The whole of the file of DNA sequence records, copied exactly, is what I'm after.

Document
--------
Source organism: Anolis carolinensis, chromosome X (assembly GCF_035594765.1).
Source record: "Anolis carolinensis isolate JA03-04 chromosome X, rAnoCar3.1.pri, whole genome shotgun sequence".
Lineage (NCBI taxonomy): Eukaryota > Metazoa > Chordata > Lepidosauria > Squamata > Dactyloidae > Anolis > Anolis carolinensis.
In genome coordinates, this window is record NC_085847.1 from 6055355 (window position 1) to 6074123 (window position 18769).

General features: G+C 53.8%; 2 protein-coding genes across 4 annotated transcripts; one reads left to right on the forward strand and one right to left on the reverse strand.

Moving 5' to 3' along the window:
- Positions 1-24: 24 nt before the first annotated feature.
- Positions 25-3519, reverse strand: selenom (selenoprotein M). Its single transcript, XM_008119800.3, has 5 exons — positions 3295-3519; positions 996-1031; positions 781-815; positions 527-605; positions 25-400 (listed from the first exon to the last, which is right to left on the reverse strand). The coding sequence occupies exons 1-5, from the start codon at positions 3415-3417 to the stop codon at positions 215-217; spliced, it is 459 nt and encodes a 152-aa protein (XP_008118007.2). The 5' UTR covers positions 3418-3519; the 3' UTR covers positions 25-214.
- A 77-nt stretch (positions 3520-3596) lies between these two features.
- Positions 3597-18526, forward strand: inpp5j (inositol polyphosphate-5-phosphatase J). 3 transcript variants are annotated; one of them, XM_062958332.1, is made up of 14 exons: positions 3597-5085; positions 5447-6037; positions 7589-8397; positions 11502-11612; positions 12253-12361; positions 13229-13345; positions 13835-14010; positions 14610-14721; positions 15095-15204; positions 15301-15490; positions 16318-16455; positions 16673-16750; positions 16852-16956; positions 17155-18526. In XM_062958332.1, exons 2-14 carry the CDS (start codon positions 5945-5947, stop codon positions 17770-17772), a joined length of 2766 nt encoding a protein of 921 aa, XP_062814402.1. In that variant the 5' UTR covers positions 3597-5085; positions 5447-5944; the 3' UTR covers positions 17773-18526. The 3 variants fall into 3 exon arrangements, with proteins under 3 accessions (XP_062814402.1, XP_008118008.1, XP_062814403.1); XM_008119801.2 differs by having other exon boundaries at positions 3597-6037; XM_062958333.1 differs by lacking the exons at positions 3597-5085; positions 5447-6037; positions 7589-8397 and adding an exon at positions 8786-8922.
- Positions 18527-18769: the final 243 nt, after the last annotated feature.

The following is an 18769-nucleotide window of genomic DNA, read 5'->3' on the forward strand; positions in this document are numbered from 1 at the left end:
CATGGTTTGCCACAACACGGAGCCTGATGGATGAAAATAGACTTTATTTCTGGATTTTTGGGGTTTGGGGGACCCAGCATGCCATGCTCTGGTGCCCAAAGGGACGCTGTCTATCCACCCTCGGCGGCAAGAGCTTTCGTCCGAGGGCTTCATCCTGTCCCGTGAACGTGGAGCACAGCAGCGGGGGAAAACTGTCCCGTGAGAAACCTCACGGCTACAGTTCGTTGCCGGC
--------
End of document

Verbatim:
Source organism: Anolis carolinensis, chromosome X (assembly GCF_035594765.1).
Source record: "Anolis carolinensis isolate JA03-04 chromosome X, rAnoCar3.1.pri, whole genome shotgun sequence".
Lineage (NCBI taxonomy): Eukaryota > Metazoa > Chordata > Lepidosauria > Squamata > Dactyloidae > Anolis > Anolis carolinensis.
In genome coordinates, this window is record NC_085847.1 from 6055355 (window position 1) to 6074123 (window position 18769).

General features: G+C 53.8%; 2 protein-coding genes across 4 annotated transcripts; one reads left to right on the forward strand and one right to left on the reverse strand.

Moving 5' to 3' along the window:
- Positions 1-24: 24 nt before the first annotated feature.
- Positions 25-3519, reverse strand: selenom (selenoprotein M). Its single transcript, XM_008119800.3, has 5 exons — positions 3295-3519; positions 996-1031; positions 781-815; positions 527-605; positions 25-400 (listed from the first exon to the last, which is right to left on the reverse strand). The coding sequence occupies exons 1-5, from the start codon at positions 3415-3417 to the stop codon at positions 215-217; spliced, it is 459 nt and encodes a 152-aa protein (XP_008118007.2). The 5' UTR covers positions 3418-3519; the 3' UTR covers positions 25-214.
- A 77-nt stretch (positions 3520-3596) lies between these two features.
- Positions 3597-18526, forward strand: inpp5j (inositol polyphosphate-5-phosphatase J). 3 transcript variants are annotated; one of them, XM_062958332.1, is made up of 14 exons: positions 3597-5085; positions 5447-6037; positions 7589-8397; positions 11502-11612; positions 12253-12361; positions 13229-13345; positions 13835-14010; positions 14610-14721; positions 15095-15204; positions 15301-15490; positions 16318-16455; positions 16673-16750; positions 16852-16956; positions 17155-18526. In XM_062958332.1, exons 2-14 carry the CDS (start codon positions 5945-5947, stop codon positions 17770-17772), a joined length of 2766 nt encoding a protein of 921 aa, XP_062814402.1. In that variant the 5' UTR covers positions 3597-5085; positions 5447-5944; the 3' UTR covers positions 17773-18526. The 3 variants fall into 3 exon arrangements, with proteins under 3 accessions (XP_062814402.1, XP_008118008.1, XP_062814403.1); XM_008119801.2 differs by having other exon boundaries at positions 3597-6037; XM_062958333.1 differs by lacking the exons at positions 3597-5085; positions 5447-6037; positions 7589-8397 and adding an exon at positions 8786-8922.
- Positions 18527-18769: the final 243 nt, after the last annotated feature.

The following is an 18769-nucleotide window of genomic DNA, read 5'->3' on the forward strand; positions in this document are numbered from 1 at the left end:
CATGGTTTGCCACAACACGGAGCCTGATGGATGAAAATAGACTTTATTTCTGGATTTTTGGGGTTTGGGGGACCCAGCATGCCATGCTCTGGTGCCCAAAGGGACGCTGTCTATCCACCCTCGGCGGCAAGAGCTTTCGTCCGAGGGCTTCATCCTGTCCCGTGAACGTGGAGCACAGCAGCGGGGGAAAACTGTCCCGTGAGAAACCTCACGGCTACAGTTCGTTGCCGGC